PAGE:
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Seagate plans SSD push with LSI acquisition

Seagate plans SSD push with LSI acquisition

Seagate has indicated plans to push heavily into the solid-state storage market, paying $450 million for LSI's controller and PCIe divisions.

Storage giant Seagate has telegraphed a major push into solid-state technology, announcing the acquisition of LSI's flash-centric divisions from current owner Avago in a $450 million cash deal.

Seagate has long been a big name in spinning-rust storage, most recently boasting of plans to launch 10TB hard drives in the none-too-distant future, but its approach to solid-state storage has been softly-softly. The company has mainly focused on hybrid drives rather than pure solid-state drives (SSDs), combining small flash partitions with a traditional spinning-platter drive to speed the access of frequently-used data while still offering high capacities.

That's not to say that Seagate didn't offer pure SSDs for customers that demanded them, but comments made by chief executive Bill Watkins in 2008 positioned them as a poor alternative to mechanical drives. 'Realistically,' he claimed at the time, 'I just don't see the flash notebook selling.'

With Watkins departing as chief executive in 2009, Seagate has been eating its words ever since - and now plans to pick up the assets of long-term flash partner LSI from current owner Avago. The deal will see Seagate pay $450 million in cash for LSI's Accelerated Solutions Division and Flash Components Division, responsible for PCI Express storage products and the popular SandForce family of SSD controllers respectively.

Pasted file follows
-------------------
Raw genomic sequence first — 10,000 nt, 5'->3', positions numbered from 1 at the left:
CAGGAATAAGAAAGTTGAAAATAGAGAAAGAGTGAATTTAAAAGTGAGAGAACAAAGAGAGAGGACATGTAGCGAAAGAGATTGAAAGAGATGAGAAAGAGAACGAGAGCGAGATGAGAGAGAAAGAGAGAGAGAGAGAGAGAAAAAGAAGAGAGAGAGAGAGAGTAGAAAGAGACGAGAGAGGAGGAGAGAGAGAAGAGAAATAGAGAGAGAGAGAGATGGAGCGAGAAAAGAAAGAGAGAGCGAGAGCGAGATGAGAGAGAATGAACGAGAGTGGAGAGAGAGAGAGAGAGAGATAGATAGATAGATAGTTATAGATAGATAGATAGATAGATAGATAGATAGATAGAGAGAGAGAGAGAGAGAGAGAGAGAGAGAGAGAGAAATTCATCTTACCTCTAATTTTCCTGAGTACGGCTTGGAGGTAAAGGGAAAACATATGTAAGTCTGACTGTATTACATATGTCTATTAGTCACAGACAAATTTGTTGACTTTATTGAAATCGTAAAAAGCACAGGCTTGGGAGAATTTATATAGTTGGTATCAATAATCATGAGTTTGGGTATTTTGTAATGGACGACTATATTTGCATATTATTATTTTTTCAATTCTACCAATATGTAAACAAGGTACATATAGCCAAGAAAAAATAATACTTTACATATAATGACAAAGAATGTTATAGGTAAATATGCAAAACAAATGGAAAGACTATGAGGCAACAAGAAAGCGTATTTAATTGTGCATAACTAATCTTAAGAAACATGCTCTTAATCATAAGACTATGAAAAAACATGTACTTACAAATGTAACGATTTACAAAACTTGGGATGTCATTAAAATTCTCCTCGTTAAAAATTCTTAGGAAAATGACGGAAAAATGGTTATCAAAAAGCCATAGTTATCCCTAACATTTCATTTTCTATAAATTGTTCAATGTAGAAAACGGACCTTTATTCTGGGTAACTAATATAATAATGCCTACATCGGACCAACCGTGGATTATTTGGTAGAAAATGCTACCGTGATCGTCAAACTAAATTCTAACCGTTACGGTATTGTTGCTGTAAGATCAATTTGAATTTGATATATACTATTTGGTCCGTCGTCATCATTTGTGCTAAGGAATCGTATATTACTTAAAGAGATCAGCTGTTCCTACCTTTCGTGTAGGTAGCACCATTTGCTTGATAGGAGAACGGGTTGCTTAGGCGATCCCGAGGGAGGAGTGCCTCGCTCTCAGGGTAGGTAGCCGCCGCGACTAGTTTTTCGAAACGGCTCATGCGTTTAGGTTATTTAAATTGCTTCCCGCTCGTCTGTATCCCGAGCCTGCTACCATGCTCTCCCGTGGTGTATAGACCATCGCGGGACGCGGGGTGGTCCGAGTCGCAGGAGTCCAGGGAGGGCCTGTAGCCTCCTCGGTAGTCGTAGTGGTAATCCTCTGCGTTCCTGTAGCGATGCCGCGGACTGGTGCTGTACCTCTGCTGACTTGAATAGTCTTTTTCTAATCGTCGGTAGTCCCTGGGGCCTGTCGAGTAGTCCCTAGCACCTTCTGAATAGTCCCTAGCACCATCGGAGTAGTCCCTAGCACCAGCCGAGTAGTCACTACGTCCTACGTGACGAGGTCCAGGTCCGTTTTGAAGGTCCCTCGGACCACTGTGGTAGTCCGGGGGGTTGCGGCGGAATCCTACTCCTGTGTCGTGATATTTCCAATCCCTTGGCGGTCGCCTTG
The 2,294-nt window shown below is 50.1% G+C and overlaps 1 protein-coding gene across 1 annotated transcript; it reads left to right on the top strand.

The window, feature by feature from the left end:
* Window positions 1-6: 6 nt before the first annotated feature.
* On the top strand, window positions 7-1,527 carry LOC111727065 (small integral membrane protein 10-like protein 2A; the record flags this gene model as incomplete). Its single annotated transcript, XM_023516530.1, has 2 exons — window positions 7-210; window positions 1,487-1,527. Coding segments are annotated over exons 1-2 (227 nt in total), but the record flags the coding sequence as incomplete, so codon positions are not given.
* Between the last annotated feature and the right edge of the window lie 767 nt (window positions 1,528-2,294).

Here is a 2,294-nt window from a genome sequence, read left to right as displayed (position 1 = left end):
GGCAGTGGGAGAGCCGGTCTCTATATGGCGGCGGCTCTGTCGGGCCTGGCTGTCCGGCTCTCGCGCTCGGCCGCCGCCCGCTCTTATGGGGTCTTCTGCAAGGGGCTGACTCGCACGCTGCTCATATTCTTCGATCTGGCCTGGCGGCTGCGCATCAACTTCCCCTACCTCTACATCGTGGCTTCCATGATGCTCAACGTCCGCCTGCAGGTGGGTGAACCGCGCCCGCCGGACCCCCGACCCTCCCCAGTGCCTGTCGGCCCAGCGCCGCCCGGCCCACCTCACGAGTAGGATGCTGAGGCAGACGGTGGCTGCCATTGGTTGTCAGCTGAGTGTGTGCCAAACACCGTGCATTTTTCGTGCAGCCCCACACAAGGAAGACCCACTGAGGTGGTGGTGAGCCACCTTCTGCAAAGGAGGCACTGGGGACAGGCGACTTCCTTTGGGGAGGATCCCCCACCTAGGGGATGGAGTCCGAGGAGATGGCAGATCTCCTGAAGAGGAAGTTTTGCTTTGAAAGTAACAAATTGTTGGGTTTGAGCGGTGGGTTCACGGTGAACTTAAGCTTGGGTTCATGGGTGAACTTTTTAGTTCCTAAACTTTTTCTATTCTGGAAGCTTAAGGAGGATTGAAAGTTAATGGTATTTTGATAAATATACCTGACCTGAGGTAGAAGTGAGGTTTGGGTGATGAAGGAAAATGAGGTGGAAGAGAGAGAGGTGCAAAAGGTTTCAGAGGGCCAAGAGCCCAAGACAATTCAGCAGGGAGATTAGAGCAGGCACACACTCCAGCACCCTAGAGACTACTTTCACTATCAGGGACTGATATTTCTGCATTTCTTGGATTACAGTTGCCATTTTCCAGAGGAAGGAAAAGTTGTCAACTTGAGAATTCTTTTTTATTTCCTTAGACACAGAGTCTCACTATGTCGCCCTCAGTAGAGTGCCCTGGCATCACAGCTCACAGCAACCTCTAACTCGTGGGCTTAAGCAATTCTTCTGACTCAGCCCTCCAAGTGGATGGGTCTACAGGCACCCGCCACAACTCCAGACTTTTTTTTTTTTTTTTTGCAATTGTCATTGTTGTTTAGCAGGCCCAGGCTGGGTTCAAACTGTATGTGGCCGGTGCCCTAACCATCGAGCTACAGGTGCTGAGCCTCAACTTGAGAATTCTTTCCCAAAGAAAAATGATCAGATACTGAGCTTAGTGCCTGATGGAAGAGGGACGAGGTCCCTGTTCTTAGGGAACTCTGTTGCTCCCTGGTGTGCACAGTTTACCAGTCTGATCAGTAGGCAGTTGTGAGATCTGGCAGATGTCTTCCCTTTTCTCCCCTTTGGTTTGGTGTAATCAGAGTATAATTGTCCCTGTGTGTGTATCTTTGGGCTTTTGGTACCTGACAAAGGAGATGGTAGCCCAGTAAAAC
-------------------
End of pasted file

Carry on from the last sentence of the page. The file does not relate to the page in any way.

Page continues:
'Seagate is committed to providing our customers with a complete range of storage solutions, and this acquisition will significantly enhance our flash storage offerings to supplement our existing portfolio,' claimed Steve Luczo, Seagate chairman and CEO, of the deal. 'LSI’s ASD business has the broadest PCIe flash product offering and intellectual property in the market today and the FCD business has best-in-class SSD controllers with proven support for a wide range of applications. This acquisition immediately boosts Seagate’s range and depth of flash storage capabilities today, and these teams bring to Seagate the expertise to accelerate our roadmap in this important and growing market.'

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Spreadie 30th May 2014, 11:11 Quote
It beggars belief that Seagate has stayed away from SSDs for so long, but I wonder if recent reports on the faltering reliability of their spinning discs has started to bite sales volumes?
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